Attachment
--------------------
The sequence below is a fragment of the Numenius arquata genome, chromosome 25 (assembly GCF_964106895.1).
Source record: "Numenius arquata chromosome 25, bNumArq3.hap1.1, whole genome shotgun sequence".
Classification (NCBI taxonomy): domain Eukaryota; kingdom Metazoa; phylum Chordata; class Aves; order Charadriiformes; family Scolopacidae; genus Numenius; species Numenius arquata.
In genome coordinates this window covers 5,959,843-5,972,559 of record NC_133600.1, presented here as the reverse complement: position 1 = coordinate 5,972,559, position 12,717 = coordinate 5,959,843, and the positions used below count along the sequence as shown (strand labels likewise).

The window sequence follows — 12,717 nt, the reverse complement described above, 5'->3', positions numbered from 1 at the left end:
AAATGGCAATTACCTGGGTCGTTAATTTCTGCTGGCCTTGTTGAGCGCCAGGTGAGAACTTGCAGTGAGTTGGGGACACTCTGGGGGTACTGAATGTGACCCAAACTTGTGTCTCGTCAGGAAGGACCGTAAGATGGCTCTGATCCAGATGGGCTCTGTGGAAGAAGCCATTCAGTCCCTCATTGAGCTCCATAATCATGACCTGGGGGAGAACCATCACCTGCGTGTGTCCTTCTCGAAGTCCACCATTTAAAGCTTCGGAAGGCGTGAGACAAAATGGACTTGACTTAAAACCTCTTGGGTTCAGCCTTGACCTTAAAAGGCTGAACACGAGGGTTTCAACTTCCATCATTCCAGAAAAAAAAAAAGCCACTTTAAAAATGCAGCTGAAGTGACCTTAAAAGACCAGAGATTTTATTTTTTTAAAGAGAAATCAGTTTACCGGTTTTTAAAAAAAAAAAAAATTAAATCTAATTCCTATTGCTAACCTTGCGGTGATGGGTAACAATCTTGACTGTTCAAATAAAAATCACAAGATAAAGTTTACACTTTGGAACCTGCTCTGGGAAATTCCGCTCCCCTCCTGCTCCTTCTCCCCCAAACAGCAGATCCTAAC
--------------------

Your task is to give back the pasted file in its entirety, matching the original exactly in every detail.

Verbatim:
The sequence below is a fragment of the Numenius arquata genome, chromosome 25 (assembly GCF_964106895.1).
Source record: "Numenius arquata chromosome 25, bNumArq3.hap1.1, whole genome shotgun sequence".
Classification (NCBI taxonomy): domain Eukaryota; kingdom Metazoa; phylum Chordata; class Aves; order Charadriiformes; family Scolopacidae; genus Numenius; species Numenius arquata.
In genome coordinates this window covers 5,959,843-5,972,559 of record NC_133600.1, presented here as the reverse complement: position 1 = coordinate 5,972,559, position 12,717 = coordinate 5,959,843, and the positions used below count along the sequence as shown (strand labels likewise).

The window sequence follows — 12,717 nt, the reverse complement described above, 5'->3', positions numbered from 1 at the left end:
AAATGGCAATTACCTGGGTCGTTAATTTCTGCTGGCCTTGTTGAGCGCCAGGTGAGAACTTGCAGTGAGTTGGGGACACTCTGGGGGTACTGAATGTGACCCAAACTTGTGTCTCGTCAGGAAGGACCGTAAGATGGCTCTGATCCAGATGGGCTCTGTGGAAGAAGCCATTCAGTCCCTCATTGAGCTCCATAATCATGACCTGGGGGAGAACCATCACCTGCGTGTGTCCTTCTCGAAGTCCACCATTTAAAGCTTCGGAAGGCGTGAGACAAAATGGACTTGACTTAAAACCTCTTGGGTTCAGCCTTGACCTTAAAAGGCTGAACACGAGGGTTTCAACTTCCATCATTCCAGAAAAAAAAAAAGCCACTTTAAAAATGCAGCTGAAGTGACCTTAAAAGACCAGAGATTTTATTTTTTTAAAGAGAAATCAGTTTACCGGTTTTTAAAAAAAAAAAAAATTAAATCTAATTCCTATTGCTAACCTTGCGGTGATGGGTAACAATCTTGACTGTTCAAATAAAAATCACAAGATAAAGTTTACACTTTGGAACCTGCTCTGGGAAATTCCGCTCCCCTCCTGCTCCTTCTCCCCCAAACAGCAGATCCTAAC